Before heading for our next destination, Rancho, we took a pre breakfast stroll along the track beside the Rio Savegre. Well who could resist a final seek and find mission for Resplendent Quetzal? Luck was with us and we found a pair, plus we managed a few other species including Summer Tanager. Our Great Egret was still in the area, plus a Red-tailed Hawk, Sulphur-winged Parakeet, White-collared Swift, a Hairy Woodpecker at last after hearing them previously. We managed a few others and notable among these were Immaculate Antbird, Tropical Pewee, Golden-bellied Flycatcher, Northern Rough-winged Swallow, Plain and Ochraceous Wren. Slate-throated Redstart was seen and gave us our only viewing of the tour. Flame-coloured Tanager greeted us back at the lodge and this would be the last time we would gaze upon this beauty during the tour, as was true for a number of species seen during our time at Savegre. We made our way in leisurely fashion to Caerago and passed through the town to visit the nearby Lancaster Ponds. We always think it a worthwhile place to pick-up some waterbirds. We were soon scoping Black-bellied Whistling Duck, Blue-winged Teal, Least Grebe, Little Blue Heron, Common Moothen, American Coot and also some other pluses such as Broad-winged Hawk, Kildeer, Northern Jacana and Spotted Sandpiper. On a nearby tree we had Crimson-fronted Parakeet showing well. Continuing our journey we passed and stopped in the area of Tapanti National Park. We soon had good views of White-crowned Parrot and White-collared Swift. Around here we also had Barred Forest Falcon and our first of many Crimson-collared and Passerini’s Tanager, Variable Seedeater, Green-fronted Lancebill (our only one of the tour), Yellow-faced Grassquit, Black Guan and Buff-throated Saltator. We continued on and reached Rancho in time to get cleaned up and have time to watch the hummer feeders. In no time we added Snowcap, Green Hermit, White-necked Jacobin, Green-breasted Mango, Green Thorntail, Voilet-headed Hummingbird, White-bellied Mountain Gem and other species hardly noticed as we gawped at the sheer beauty and numbers of Hummingbirds. Welcome back to Rancho!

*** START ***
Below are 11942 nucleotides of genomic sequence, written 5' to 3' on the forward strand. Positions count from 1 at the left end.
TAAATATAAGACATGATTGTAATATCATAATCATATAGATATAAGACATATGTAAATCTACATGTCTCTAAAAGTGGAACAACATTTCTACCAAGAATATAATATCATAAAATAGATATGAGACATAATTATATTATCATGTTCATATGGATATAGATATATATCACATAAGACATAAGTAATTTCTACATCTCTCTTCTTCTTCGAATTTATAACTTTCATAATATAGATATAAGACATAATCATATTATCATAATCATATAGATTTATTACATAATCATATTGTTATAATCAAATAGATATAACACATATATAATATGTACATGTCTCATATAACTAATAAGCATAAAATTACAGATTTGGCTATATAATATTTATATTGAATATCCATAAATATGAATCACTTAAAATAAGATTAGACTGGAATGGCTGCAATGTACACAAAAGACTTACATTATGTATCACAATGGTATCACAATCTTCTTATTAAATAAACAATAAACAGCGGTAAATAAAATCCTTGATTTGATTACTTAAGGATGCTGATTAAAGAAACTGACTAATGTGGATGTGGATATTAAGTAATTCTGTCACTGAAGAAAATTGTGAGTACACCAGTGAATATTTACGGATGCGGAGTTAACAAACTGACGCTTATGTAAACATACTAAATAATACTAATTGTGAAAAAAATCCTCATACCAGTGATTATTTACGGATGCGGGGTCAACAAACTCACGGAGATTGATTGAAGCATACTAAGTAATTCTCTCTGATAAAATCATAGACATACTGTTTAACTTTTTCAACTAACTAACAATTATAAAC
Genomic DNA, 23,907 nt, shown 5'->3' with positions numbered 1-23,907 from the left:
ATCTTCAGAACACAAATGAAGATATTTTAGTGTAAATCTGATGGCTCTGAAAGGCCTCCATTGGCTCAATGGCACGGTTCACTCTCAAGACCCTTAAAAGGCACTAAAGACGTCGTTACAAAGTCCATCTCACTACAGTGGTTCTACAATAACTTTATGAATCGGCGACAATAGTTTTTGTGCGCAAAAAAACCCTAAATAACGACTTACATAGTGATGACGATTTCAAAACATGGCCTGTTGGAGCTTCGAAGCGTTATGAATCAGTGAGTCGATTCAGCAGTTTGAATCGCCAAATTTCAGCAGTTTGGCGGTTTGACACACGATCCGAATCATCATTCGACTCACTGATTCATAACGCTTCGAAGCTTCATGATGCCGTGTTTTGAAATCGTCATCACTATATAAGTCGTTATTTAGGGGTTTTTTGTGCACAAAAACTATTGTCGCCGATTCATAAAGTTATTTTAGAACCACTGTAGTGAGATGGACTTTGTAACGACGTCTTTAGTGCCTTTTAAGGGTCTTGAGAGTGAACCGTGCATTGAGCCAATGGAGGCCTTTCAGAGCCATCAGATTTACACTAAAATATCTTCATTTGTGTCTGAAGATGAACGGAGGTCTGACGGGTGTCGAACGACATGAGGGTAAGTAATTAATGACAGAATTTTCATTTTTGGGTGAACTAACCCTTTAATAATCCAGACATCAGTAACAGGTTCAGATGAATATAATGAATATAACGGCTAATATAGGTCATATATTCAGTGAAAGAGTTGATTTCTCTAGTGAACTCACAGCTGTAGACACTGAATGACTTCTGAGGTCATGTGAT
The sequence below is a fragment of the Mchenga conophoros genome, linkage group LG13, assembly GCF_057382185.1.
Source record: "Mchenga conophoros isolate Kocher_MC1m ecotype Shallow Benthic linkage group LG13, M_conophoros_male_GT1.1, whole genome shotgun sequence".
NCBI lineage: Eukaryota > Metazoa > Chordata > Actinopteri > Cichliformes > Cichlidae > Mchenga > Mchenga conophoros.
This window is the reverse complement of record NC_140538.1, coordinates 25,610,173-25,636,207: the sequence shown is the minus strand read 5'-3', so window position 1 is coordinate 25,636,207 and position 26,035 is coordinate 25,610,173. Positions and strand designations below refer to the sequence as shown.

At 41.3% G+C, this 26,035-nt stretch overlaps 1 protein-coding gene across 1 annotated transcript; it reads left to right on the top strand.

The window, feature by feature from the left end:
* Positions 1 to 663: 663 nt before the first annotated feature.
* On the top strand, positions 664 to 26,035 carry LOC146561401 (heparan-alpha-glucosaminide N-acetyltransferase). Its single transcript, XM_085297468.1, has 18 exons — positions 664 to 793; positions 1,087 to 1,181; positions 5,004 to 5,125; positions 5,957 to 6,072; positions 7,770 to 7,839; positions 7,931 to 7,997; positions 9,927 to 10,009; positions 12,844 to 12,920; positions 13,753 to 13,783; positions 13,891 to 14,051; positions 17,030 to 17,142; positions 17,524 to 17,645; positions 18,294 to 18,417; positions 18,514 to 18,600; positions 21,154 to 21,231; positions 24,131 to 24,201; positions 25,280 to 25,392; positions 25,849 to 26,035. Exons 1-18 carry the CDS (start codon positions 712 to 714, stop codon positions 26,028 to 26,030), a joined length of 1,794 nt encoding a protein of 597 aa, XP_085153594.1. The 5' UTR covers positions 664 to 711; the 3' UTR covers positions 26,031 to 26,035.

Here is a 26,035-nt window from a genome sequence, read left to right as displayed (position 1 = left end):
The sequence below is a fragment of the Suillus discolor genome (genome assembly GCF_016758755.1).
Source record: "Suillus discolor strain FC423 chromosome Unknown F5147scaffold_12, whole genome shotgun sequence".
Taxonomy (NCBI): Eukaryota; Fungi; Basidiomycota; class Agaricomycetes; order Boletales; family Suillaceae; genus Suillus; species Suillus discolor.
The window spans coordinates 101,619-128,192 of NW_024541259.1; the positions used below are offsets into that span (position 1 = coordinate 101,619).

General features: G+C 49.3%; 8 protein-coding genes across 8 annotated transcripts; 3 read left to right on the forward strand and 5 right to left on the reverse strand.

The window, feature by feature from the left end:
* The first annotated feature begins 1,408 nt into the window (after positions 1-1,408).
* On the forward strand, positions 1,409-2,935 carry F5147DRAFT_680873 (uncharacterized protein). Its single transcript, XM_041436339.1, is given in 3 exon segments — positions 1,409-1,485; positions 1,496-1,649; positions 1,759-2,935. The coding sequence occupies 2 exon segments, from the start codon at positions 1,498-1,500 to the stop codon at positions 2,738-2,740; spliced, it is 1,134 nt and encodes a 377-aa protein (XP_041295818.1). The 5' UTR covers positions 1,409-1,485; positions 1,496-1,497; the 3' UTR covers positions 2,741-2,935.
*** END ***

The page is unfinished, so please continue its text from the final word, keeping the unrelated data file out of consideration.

Day Six 4th February - Rancho, Guapiles, La Selva.